“MY DOC HAS EBOLA.” That’s what the New York Post headline screamed after Dr. Craig Spencer, a recent Doctors Without Borders volunteer in Guinea (and specialist in international emergency medicine at Columbia University-New York Presbyterian Hospital), was diagnosed with Ebola here in New York.
The headline screamed hysteria and the public ate it up.
Despite the fact that any reputable news source notes that Ebola cannot be spread by casual contact with the victim. Ebola is spread by very close contact with the victim—i.e., handling body fluids of the victim.
Despite the fact that no one close to Dr. Spencer, not even his live-in fiancée, seems to have come down with Ebola.
Despite the fact that two nurses suspected of having Ebola have been released from quarantine. Neither had Ebola, and both had treated a Liberian man diagnosed with Ebola who died on Oct. 8.
But the hysteria would have us believe that anyone who comes in even casual contact with an Ebola victim (and in a city of 8 million, how would you know for sure?) is vulnerable—despite all evidence to the contrary. It recalls scares related to H1N1 or even AIDS.
And it sells newspapers.
To some extent we’ve brought this crisis on ourselves.
Standard protocol for crisis communications management is to put out accurate information quickly so the public comes to you for information. If you delay, if you hedge, the rumor-mongers take over and you find yourself in the position of having to quash the rumors and disinformation before you can provide the facts to those who need it.
The federal government, CDC and NIH have been warning us for months about Ebola. But there has been conflicting and contradictory information about how the disease is spread and whether or not people who have been exposed to Ebola victims should be quarantined if they show no signs of the disease.
In a recent call with reporters, CDC director Tom Freiden said: “if you’re a member of the traveling public and are healthy, should you be worried that you might have gotten it by sitting next to someone? The answer is no. Second, if you’re sick, and you may have Ebola, should you get on a bus? The answer to that is also no. You might become ill; you might have a problem that exposes someone around you.”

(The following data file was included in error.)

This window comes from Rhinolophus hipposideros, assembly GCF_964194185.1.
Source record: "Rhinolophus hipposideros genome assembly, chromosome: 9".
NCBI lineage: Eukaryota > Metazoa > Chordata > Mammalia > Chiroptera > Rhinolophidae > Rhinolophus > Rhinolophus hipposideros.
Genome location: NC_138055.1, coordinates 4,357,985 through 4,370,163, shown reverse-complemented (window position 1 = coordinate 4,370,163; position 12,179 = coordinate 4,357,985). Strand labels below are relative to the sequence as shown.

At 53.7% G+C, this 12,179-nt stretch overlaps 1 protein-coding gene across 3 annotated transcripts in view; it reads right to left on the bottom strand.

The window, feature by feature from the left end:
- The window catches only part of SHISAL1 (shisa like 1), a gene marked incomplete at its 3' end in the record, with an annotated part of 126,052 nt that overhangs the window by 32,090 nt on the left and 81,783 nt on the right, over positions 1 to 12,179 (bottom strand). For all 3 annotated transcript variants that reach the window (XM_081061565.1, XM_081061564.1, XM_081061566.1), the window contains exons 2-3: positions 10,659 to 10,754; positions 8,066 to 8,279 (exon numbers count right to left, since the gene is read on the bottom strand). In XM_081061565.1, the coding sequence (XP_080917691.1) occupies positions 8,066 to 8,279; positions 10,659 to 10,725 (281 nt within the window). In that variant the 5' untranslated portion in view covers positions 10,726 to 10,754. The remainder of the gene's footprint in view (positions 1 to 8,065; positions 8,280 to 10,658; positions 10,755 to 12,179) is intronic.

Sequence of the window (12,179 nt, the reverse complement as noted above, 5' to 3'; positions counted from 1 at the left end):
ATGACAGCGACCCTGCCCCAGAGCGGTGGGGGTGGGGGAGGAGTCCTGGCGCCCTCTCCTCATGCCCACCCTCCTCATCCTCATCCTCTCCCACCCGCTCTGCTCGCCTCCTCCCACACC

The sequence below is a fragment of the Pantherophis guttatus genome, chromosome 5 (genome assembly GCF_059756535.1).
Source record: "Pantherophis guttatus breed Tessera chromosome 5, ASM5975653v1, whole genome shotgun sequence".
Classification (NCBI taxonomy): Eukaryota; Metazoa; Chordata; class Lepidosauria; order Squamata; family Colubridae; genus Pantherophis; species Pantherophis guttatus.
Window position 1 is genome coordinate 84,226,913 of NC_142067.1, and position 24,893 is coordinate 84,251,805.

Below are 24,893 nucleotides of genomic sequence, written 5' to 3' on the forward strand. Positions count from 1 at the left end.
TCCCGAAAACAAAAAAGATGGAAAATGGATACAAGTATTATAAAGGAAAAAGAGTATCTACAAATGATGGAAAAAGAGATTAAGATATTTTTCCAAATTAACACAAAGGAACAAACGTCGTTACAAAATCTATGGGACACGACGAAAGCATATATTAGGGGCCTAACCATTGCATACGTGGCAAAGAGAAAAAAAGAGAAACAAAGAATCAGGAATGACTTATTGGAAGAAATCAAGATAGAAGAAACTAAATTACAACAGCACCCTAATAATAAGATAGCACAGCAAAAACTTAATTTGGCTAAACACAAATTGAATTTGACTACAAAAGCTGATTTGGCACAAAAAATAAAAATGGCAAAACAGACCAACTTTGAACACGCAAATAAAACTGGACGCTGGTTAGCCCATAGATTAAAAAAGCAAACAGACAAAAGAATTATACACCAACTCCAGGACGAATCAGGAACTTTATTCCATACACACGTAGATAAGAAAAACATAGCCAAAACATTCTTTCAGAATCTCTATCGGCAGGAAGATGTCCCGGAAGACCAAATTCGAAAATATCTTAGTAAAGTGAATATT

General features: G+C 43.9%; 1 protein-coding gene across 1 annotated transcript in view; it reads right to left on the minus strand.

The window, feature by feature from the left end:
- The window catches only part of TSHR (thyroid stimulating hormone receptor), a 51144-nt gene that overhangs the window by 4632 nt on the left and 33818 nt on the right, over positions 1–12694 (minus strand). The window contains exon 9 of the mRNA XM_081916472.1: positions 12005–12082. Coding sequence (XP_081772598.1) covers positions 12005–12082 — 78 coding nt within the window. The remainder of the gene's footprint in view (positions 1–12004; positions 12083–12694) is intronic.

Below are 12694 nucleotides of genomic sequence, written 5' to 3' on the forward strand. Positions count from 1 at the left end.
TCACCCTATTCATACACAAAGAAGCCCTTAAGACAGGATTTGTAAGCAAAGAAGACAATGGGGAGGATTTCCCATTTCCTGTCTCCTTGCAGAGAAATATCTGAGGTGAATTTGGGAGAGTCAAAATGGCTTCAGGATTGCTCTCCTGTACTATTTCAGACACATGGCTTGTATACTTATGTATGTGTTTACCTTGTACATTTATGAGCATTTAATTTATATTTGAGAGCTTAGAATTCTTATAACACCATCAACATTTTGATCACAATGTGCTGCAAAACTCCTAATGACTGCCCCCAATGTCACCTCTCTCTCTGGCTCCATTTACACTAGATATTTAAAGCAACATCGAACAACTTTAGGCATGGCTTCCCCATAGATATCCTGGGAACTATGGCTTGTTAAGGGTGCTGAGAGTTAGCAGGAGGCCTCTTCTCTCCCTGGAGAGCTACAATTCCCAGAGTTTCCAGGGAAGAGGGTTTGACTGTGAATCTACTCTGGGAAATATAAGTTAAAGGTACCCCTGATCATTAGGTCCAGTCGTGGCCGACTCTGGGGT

New York Governor Cuomo and New Jersey Governor Christie used the Craig Spencer case to hold their own joint press conference—without consulting the federal government or even New York Mayor DeBlasio—in which they ignored CDC guidelines and mandated quarantines for people who have been exposed to Ebola (or victims of Ebola) as well as people who recently travelled to Liberia, Sierra Leone or Guinea. In Georgia (home of the CDC) Governor Deal updated the state’s monitoring policy for travelers returning from the most affected region of Africa, adding measures that go beyond what the CDC recommends.
The problem here seems to be mismanagement of crisis communications because the authorities are not speaking with one voice and the public is confused. This is how stories like “My Doc Has Ebola” gain so much traction.
Crisis communications requires a proactive, unified approach—getting ahead of the problem before it becomes a problem; having one source for reliable information; getting accurate information out there as early and often as necessary and making sure the public is aware of and informed about it.
By failing to do that, you will find yourself in a position of playing catch-up while fear-mongers continue to spread disinformation, fan the flames and seize the day.